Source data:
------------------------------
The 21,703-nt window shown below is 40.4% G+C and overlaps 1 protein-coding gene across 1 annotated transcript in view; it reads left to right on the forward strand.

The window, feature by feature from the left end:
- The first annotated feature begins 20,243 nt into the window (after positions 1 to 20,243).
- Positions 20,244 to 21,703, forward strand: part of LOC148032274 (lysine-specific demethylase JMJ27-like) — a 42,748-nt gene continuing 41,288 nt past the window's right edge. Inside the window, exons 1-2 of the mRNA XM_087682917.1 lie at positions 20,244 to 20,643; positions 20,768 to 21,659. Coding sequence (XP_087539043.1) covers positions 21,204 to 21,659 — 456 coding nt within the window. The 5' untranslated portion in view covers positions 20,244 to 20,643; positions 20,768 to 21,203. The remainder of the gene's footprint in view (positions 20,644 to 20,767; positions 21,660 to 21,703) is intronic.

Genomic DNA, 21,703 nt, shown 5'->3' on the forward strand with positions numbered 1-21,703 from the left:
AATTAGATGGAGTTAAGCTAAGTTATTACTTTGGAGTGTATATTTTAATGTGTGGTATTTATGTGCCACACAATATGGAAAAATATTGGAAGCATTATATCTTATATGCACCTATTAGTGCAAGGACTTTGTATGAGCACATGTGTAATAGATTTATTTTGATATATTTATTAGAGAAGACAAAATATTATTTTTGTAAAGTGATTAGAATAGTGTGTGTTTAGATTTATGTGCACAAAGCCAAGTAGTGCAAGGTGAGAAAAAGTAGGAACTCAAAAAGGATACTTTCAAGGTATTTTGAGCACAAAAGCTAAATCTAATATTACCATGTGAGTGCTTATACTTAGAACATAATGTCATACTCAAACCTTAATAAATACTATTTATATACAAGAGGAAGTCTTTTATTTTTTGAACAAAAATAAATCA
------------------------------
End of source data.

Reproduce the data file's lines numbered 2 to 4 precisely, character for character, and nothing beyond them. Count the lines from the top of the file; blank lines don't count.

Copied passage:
The window, feature by feature from the left end:
- The first annotated feature begins 20,243 nt into the window (after positions 1 to 20,243).
- Positions 20,244 to 21,703, forward strand: part of LOC148032274 (lysine-specific demethylase JMJ27-like) — a 42,748-nt gene continuing 41,288 nt past the window's right edge. Inside the window, exons 1-2 of the mRNA XM_087682917.1 lie at positions 20,244 to 20,643; positions 20,768 to 21,659. Coding sequence (XP_087539043.1) covers positions 21,204 to 21,659 — 456 coding nt within the window. The 5' untranslated portion in view covers positions 20,244 to 20,643; positions 20,768 to 21,203. The remainder of the gene's footprint in view (positions 20,644 to 20,767; positions 21,660 to 21,703) is intronic.